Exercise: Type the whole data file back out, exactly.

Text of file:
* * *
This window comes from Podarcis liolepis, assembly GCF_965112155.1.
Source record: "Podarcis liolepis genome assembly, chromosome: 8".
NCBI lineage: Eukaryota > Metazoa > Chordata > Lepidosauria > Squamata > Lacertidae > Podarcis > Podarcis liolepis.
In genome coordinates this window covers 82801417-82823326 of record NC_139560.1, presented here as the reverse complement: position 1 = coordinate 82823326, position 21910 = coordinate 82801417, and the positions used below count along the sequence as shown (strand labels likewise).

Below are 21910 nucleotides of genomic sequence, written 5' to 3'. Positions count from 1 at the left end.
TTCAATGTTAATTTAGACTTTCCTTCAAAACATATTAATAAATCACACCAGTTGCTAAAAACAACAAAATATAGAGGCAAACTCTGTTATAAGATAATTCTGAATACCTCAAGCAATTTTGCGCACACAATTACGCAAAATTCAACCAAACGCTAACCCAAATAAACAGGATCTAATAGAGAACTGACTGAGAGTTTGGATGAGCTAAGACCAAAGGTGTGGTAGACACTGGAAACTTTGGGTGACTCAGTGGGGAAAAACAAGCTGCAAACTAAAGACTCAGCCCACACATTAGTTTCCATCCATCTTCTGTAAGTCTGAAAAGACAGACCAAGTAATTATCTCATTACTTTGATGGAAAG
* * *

This window comes from Podarcis liolepis, assembly GCF_965112155.1.
Source record: "Podarcis liolepis genome assembly, chromosome: 8".
NCBI lineage: Eukaryota > Metazoa > Chordata > Lepidosauria > Squamata > Lacertidae > Podarcis > Podarcis liolepis.
In genome coordinates this window covers 82801417-82823326 of record NC_139560.1, presented here as the reverse complement: position 1 = coordinate 82823326, position 21910 = coordinate 82801417, and the positions used below count along the sequence as shown (strand labels likewise).

Below are 21910 nucleotides of genomic sequence, written 5' to 3'. Positions count from 1 at the left end.
TTCAATGTTAATTTAGACTTTCCTTCAAAACATATTAATAAATCACACCAGTTGCTAAAAACAACAAAATATAGAGGCAAACTCTGTTATAAGATAATTCTGAATACCTCAAGCAATTTTGCGCACACAATTACGCAAAATTCAACCAAACGCTAACCCAAATAAACAGGATCTAATAGAGAACTGACTGAGAGTTTGGATGAGCTAAGACCAAAGGTGTGGTAGACACTGGAAACTTTGGGTGACTCAGTGGGGAAAAACAAGCTGCAAACTAAAGACTCAGCCCACACATTAGTTTCCATCCATCTTCTGTAAGTCTGAAAAGACAGACCAAGTAATTATCTCATTACTTTGATGGAAAG